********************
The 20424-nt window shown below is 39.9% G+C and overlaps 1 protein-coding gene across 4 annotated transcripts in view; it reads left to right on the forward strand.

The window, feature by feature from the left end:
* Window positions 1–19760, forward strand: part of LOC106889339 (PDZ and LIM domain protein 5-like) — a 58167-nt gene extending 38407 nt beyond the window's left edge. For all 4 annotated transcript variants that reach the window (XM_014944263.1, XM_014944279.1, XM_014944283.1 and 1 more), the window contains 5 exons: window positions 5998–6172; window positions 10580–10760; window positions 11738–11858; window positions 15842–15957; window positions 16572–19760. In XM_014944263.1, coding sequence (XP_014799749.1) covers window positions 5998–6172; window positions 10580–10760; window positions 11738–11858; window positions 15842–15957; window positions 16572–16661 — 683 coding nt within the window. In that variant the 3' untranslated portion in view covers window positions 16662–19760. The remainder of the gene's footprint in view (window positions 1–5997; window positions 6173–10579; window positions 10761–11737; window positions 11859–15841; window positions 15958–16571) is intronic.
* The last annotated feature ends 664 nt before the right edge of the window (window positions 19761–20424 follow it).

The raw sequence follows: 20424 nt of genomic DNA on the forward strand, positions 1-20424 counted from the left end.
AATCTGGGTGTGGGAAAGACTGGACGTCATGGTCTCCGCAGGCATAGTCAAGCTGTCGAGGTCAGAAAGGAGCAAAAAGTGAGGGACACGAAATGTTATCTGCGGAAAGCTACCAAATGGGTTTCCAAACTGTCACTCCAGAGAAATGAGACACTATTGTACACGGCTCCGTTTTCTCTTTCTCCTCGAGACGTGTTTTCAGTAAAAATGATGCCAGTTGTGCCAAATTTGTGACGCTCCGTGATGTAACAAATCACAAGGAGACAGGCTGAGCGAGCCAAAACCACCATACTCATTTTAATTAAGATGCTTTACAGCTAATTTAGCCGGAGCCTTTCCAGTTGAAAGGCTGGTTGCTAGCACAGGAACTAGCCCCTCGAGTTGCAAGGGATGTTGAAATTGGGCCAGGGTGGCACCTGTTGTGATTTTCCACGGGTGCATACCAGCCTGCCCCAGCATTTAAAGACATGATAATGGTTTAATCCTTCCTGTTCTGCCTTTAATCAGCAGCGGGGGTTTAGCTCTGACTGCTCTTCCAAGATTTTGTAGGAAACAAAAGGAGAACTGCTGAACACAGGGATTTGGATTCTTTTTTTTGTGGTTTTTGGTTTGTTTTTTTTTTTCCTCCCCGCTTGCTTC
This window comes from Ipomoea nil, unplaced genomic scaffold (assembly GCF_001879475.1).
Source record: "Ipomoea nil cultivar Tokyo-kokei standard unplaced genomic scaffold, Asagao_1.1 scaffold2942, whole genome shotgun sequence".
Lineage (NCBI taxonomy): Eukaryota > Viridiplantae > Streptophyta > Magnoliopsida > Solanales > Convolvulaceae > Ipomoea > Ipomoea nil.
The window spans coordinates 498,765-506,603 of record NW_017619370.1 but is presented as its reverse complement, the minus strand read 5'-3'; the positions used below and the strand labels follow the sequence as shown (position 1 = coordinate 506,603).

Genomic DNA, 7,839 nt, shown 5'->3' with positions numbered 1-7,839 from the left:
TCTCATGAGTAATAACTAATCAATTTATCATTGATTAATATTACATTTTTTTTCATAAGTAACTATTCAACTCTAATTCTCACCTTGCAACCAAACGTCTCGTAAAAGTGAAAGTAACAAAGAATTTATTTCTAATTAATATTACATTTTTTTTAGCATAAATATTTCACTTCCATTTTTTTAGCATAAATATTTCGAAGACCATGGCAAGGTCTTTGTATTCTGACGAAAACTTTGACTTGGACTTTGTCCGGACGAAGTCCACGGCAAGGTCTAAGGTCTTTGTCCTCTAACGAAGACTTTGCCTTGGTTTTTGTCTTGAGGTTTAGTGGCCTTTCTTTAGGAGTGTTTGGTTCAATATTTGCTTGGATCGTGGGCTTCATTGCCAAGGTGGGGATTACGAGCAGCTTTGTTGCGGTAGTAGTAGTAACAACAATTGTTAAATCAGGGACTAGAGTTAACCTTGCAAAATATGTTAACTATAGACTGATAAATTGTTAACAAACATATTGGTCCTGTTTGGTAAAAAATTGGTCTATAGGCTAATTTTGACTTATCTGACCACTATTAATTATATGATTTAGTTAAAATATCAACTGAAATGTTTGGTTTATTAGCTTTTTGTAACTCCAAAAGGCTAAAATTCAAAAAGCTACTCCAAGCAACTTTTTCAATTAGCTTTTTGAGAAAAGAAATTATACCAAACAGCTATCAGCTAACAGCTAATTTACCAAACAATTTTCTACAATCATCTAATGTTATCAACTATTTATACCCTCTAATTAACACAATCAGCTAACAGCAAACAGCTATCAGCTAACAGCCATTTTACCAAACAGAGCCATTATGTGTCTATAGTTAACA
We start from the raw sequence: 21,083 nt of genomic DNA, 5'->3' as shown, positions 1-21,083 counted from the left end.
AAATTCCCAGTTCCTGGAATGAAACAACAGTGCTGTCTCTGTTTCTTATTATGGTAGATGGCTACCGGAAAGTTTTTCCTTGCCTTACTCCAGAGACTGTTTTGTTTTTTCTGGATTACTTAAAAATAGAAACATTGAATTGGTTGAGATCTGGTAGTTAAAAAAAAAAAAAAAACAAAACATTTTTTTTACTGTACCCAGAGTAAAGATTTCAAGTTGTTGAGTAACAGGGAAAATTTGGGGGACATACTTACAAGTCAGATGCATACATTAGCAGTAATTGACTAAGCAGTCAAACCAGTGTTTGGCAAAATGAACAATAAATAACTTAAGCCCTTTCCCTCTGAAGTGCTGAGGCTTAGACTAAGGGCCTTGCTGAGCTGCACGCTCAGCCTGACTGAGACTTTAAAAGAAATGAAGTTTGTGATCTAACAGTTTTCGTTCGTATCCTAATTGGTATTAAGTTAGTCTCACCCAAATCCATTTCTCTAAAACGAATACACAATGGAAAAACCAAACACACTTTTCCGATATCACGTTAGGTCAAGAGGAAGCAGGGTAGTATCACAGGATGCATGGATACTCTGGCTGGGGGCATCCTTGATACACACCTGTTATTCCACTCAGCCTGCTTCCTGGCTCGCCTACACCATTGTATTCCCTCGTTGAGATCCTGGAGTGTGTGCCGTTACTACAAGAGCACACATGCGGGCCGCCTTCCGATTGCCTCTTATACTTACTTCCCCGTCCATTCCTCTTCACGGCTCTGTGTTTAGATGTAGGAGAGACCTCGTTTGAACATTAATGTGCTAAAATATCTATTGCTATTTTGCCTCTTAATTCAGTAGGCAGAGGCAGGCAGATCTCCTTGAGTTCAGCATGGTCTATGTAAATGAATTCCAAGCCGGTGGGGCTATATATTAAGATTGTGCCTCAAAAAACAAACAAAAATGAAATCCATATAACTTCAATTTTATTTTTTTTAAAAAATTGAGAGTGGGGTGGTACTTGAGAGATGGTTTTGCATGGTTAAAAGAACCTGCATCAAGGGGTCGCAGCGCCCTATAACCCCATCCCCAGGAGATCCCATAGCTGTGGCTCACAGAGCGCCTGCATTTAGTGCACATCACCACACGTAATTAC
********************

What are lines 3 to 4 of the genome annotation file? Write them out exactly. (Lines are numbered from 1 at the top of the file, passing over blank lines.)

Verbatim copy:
* Window positions 1–19760, forward strand: part of LOC106889339 (PDZ and LIM domain protein 5-like) — a 58167-nt gene extending 38407 nt beyond the window's left edge. For all 4 annotated transcript variants that reach the window (XM_014944263.1, XM_014944279.1, XM_014944283.1 and 1 more), the window contains 5 exons: window positions 5998–6172; window positions 10580–10760; window positions 11738–11858; window positions 15842–15957; window positions 16572–19760. In XM_014944263.1, coding sequence (XP_014799749.1) covers window positions 5998–6172; window positions 10580–10760; window positions 11738–11858; window positions 15842–15957; window positions 16572–16661 — 683 coding nt within the window. In that variant the 3' untranslated portion in view covers window positions 16662–19760. The remainder of the gene's footprint in view (window positions 1–5997; window positions 6173–10579; window positions 10761–11737; window positions 11859–15841; window positions 15958–16571) is intronic.
* The last annotated feature ends 664 nt before the right edge of the window (window positions 19761–20424 follow it).